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New developments in human neurocognition: clinical, genetic, and brain imaging correlates of impulsivity and compulsivity

Published online by Cambridge University Press:  11 February 2014


Naomi A Fineberg
Affiliation:
Hertfordshire Partnership NHS University Foundation Trust, Queen Elizabeth II Hospital, Howlands, Welwyn Garden City, Hertfordshire, UK School of Postgraduate Medicine, University of Hertfordshire, Hatfield, Hertfordshire, UK School of Clinical Medicine, Cambridge University, Addenbrooke's Hospital, Cambridge, UK
Samuel R. Chamberlain
Affiliation:
School of Clinical Medicine, Cambridge University, Addenbrooke's Hospital, Cambridge, UK Cambridge and Peterborough NHS Foundation Trust (CPFT), Cambridge, UK
Anna E. Goudriaan
Affiliation:
Department of Psychiatry, Amsterdam Institute for Addiction Research, Academic Medical Centre, University of Amsterdam, Amsterdam, The Netherlands Arkin Mental Health, Amsterdam, The Netherlands
Dan J. Stein
Affiliation:
Department of Psychiatry, University of Cape Town, Cape Town, South Africa
Louk J. M. J. Vanderschuren
Affiliation:
Department of Animals in Science and Society, Division of Behavioural Neuroscience, Faculty of Veterinary Medicine, Utrecht University, Utrecht, The Netherlands Department of Neuroscience and Pharmacology, Rudolf Magnus Institute of Neuroscience, University Medical Center Utrecht, Utrecht, The Netherlands
Claire M. Gillan
Affiliation:
Behavioural and Clinical Neuroscience Institute (BCNI), University of Cambridge, Cambridge, UK Department of Psychology, University of Cambridge, Cambridge, UK
Sameer Shekar
Affiliation:
Hertfordshire Partnership NHS University Foundation Trust, Queen Elizabeth II Hospital, Howlands, Welwyn Garden City, Hertfordshire, UK
Philip A. P. M. Gorwood
Affiliation:
INSERM UMR894 (Centre of Psychiatry and Neuroscience), Paris, France Sainte-Anne Hospital, CMME (University Paris Descartes), Paris, France
Valerie Voon
Affiliation:
Behavioural and Clinical Neuroscience Institute (BCNI), University of Cambridge, Cambridge, UK Department of Psychiatry, University of Cambridge, Cambridge, UK
Sharon Morein-Zamir
Affiliation:
Behavioural and Clinical Neuroscience Institute (BCNI), University of Cambridge, Cambridge, UK Department of Psychiatry, University of Cambridge, Cambridge, UK
Damiaan Denys
Affiliation:
Department of Psychiatry, Academic Medical Center, University of Amsterdam, Amsterdam, The Netherlands The Netherlands Institute for Neuroscience, An Institute of the Royal Netherlands Academy of Arts and Sciences, Amsterdam, The Netherlands
Barbara J. Sahakian
Affiliation:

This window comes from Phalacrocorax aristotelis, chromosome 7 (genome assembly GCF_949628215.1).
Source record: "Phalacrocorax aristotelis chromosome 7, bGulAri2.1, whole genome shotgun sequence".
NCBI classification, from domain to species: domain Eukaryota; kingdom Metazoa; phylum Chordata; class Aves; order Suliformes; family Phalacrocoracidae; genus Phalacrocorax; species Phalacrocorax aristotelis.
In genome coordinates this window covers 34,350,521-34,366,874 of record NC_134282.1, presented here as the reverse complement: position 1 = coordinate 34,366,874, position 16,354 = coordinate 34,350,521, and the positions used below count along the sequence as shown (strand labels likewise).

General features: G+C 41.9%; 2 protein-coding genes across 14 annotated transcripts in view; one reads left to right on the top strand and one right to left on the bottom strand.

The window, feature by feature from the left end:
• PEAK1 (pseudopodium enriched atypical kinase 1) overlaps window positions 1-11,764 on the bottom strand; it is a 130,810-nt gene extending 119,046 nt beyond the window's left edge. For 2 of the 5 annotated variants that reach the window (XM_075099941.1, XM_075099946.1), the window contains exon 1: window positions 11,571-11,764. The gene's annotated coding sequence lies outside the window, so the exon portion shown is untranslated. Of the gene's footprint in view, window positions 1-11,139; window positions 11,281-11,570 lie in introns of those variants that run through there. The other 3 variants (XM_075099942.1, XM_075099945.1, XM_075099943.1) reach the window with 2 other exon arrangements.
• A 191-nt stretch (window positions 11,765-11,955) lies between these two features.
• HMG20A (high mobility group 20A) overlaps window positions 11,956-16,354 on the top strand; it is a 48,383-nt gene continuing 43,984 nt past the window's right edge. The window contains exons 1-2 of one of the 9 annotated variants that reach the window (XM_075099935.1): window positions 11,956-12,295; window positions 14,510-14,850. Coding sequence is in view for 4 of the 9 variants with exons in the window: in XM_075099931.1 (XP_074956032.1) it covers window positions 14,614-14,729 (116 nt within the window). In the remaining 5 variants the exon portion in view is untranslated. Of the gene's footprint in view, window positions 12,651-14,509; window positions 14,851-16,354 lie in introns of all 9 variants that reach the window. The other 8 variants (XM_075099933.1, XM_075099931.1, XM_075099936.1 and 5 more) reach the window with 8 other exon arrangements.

School of Clinical Medicine, Cambridge University, Addenbrooke's Hospital, Cambridge, UK Behavioural and Clinical Neuroscience Institute (BCNI), University of Cambridge, Cambridge, UK
F. Gerard Moeller
Affiliation:
Departments of Psychiatry and Pharmacology and Toxicology, Virginia Commonwealth University School of Medicine, Richmond, Virginia, USA
Trevor W. Robbins
Affiliation:
Behavioural and Clinical Neuroscience Institute (BCNI), University of Cambridge, Cambridge, UK Department of Psychology, University of Cambridge, Cambridge, UK
Marc N. Potenza
Affiliation:
Departments of Psychiatry, Child Study and Neurobiology, Yale School of Medicine, New Haven, Connecticut, USA
Corresponding
E-mail address:

Abstract

Impulsivity and compulsivity represent useful conceptualizations that involve dissociable cognitive functions, which are mediated by neuroanatomically and neurochemically distinct components of cortico-subcortical circuitry. The constructs were historically viewed as diametrically opposed, with impulsivity being associated with risk-seeking and compulsivity with harm-avoidance. However, they are increasingly recognized to be linked by shared neuropsychological mechanisms involving dysfunctional inhibition of thoughts and behaviors. In this article, we selectively review new developments in the investigation of the neurocognition of impulsivity and compulsivity in humans, in order to advance our understanding of the pathophysiology of impulsive, compulsive, and addictive disorders and indicate new directions for research.


Type
Review Articles
Copyright
Copyright © Cambridge University Press 2014 

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Footnotes

This research was funded in part by NIH grants from NIDA (R01 DA 019039, R01 DA018647, P20 DA027844) and NIAAA (RL1 AA017539), the Connecticut State Department of Mental Health and Addictions Services, the Connecticut Mental Health Center, an unrestricted research gift from the Mohegan Sun casino, and the Yale Gambling Center of Research Excellence Award grant from the National Center for Responsible Gaming. The funding agencies did not provide input or comment on the content of the manuscript, and the content of the manuscript reflects the contributions and thoughts of the authors and not necessarily reflect the views of the funding agencies. A.G. was supported by an Addiction Program grant from the Netherlands Organization for Scientific Research (NWO-ZonMW grant 31160003). This research was also supported by the European College of Neuropsychopharmacology (ECNP) Networks Initiative and the International College of Obsessive Compulsive Spectrum Disorders.

We would like to thank Mr. Sameer Shekar for editing and formatting the manuscript and coordinating its submission.


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